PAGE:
From: email@example.com (Kirk Hays)
Subject: Re: Two Gun-Making Questions - ooh! evil!
Date: 16 Oct 1997 22:26:49 GMT
In article <3445B306.13F0@see.the.text>,
Marty Jones <firstname.lastname@example.org> wrote:
>> [In my callow youth, I once proved to a gullible friend (who was
>> somewhat poorer afterwards) that given vice grips, a hacksaw, and a
>> file (the vice grips and hacksaw are optional, but convenient), plus
>> an automobile carcass and about two hours, one can make a working
>> gun, one that'll put 3 shots in a 10 inch circle at 100 yards.
>Details, PLEASE! - This sounds like a good story!
ANTI-GUNNERS STOP HERE - THIS STORY MAY INTERFERE WITH YOUR WORLDVIEW!
Since there was another request, I'll post the story.
My good friend Jake and I were out shooting one day, something we did
several times a week while in college, and he was marveling at how
difficult firearms must be to build and engineer.
I, of course, disagreed, mostly to be disagreeable, but because I was
pretty sure I knew better, too.
"Nothing to it, Jake. Why, you know that 1955 Chevy Pickup that Chris
[my girlfriend at the time] just gave up on? I could build a rifle
from pieces of it with just a file, a hacksaw, and some visegrips.
Probably take about two hours."
"Yer on! $100 says you can't."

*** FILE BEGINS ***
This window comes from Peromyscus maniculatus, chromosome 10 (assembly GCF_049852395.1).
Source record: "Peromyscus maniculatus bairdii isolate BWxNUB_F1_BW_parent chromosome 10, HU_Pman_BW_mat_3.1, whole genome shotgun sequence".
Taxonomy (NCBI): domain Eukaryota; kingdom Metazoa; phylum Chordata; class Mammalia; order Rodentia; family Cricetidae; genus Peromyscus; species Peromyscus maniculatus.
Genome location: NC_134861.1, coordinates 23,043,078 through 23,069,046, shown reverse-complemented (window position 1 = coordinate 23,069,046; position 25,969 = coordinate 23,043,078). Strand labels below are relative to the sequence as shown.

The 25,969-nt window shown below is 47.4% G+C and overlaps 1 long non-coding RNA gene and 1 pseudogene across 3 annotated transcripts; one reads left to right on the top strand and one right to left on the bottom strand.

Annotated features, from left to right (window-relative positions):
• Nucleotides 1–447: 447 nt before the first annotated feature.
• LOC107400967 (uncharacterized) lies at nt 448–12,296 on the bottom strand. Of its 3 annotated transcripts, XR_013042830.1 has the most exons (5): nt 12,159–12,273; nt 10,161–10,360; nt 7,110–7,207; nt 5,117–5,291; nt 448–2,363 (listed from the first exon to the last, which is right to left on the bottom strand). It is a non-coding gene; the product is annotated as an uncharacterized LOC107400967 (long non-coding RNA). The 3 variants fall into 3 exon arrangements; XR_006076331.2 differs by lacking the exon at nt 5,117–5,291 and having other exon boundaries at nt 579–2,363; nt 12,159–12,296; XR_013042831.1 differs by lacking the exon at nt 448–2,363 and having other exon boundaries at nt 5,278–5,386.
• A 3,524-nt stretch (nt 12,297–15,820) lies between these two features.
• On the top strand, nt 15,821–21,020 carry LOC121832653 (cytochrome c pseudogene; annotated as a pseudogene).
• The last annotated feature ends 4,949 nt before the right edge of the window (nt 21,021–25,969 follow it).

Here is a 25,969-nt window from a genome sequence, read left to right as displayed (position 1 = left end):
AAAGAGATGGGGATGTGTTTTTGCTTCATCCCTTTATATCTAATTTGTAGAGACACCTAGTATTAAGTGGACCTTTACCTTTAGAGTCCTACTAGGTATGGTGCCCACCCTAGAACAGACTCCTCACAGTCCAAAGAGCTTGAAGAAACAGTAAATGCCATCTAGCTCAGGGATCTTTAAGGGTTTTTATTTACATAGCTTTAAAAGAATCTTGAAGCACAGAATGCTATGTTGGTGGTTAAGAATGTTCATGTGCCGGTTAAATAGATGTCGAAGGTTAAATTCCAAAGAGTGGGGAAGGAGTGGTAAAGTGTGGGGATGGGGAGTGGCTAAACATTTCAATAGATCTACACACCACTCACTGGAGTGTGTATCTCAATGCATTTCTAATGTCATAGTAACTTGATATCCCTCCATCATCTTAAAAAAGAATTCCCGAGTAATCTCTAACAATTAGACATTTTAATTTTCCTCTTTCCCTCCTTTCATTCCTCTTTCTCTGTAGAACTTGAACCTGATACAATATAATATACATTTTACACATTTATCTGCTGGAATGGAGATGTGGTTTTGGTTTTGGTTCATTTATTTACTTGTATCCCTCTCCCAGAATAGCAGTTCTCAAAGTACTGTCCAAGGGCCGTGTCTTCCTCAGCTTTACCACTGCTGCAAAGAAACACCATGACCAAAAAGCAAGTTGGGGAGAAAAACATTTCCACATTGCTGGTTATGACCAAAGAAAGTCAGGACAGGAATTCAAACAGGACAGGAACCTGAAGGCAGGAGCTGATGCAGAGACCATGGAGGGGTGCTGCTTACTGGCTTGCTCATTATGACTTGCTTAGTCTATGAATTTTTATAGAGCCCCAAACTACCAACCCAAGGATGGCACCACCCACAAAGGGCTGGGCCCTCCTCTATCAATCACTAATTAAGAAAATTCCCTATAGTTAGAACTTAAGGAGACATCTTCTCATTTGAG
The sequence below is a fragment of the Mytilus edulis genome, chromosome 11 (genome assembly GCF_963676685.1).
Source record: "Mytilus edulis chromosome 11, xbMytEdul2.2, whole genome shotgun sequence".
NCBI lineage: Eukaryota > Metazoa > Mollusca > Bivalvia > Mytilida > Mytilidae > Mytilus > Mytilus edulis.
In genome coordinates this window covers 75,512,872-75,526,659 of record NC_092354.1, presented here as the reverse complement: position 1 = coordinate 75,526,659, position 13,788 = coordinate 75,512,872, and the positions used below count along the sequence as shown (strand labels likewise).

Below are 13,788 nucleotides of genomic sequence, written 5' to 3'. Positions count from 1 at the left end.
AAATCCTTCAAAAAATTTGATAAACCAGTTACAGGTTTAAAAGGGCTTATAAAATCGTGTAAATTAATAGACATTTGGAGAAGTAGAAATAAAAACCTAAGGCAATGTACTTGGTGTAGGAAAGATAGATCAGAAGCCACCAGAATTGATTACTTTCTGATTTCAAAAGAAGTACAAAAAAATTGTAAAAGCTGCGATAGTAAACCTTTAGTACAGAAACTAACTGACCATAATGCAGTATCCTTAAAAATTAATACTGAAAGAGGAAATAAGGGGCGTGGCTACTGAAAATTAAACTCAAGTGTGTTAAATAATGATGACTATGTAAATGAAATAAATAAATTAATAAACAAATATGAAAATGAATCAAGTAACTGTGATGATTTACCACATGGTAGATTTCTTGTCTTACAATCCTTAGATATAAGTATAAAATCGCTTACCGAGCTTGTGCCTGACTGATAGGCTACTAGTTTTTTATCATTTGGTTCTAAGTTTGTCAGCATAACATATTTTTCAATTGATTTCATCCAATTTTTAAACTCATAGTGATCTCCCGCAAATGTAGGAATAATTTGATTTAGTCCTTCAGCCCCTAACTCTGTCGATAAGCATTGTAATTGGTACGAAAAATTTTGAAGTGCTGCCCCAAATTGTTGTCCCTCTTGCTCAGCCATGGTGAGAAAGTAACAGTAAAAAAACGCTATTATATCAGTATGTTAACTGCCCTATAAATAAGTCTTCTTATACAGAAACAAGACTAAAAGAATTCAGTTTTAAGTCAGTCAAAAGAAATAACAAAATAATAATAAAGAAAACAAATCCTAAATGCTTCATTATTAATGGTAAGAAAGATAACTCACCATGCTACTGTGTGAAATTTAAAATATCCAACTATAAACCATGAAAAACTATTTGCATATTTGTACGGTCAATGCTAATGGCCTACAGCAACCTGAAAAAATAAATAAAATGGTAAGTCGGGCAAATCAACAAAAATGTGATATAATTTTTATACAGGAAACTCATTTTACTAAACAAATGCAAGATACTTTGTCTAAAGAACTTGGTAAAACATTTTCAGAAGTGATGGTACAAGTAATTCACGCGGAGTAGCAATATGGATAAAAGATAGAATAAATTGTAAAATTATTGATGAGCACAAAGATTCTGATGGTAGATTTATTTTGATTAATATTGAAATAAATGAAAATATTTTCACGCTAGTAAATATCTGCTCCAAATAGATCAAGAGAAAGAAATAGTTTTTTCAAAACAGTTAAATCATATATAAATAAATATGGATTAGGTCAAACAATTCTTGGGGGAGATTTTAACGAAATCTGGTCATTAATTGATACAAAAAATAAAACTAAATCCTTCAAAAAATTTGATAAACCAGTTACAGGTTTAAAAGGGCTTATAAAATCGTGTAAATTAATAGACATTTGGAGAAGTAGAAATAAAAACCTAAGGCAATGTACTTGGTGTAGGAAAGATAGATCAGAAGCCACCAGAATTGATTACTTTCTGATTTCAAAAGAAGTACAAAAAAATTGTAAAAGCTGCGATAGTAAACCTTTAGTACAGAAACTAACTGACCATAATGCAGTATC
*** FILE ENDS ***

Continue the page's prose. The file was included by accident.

We gathered the Requisite Tools, and adjourned to the shady tree under
which the clapped-out pickup lay.
I removed the steering wheel shaft housing and the engine head using
the vise grips on the nuts holding them on, and used the hacksaw to
remove a chunk of the head with an intake valve port.
The steering wheel shaft housing was the barrel - I filed a slot
around the circumference and flattened the sides to create an
interrupted thread (with only one thread), then fitted the breechblock
(the valve port, opened to fit over the threaded end of the barrel) so
that a quarter twist of the valve port would lock it tightly against
the end of the housing.
A few more minutes with the file on a small bolt resulted in a firing
pin, which, with a scavenged spring (from the gas pedal), and a couple
of other small parts (sear, trigger, trigger housing created from bent
fender metal, a couple more small springs), all held together by slots
and clever cutting and bending (no pins, bolts, or through holes!),
gave us a firing mechanism. The firing pin passed through the hole
for the valveshaft in the breechblock.
Total elapsed time, about an hour and fifty minutes.
Back to the house and copped twenty of dad's .45-70 cartridges, and off
to the gravel pit.
Baling-wired the gun to my truck's rear bumper, and took the first two or
three shots from behind the truck, using some string to pull the
trigger, after cocking the gun by pulling the bolt head.
Ater determining that it wasn't going to blow, we set up a target 100
yards downrange, and "walked" the gun onto the target, which is how we
determined that it could put three shots into a 10" circle at that
The cartridge cases were grossly distorted, and most of the primers
were partly backed out, both symptoms of the very loose "chamber".
Jake happily paid up, and we discarded the breechblock in a dumpster,
and tossed the barrel into the bed of the junk truck.
Kids - don't do this at home.
Note that this was all perfectly legal, and still is.
[I don't speak for Sequent.]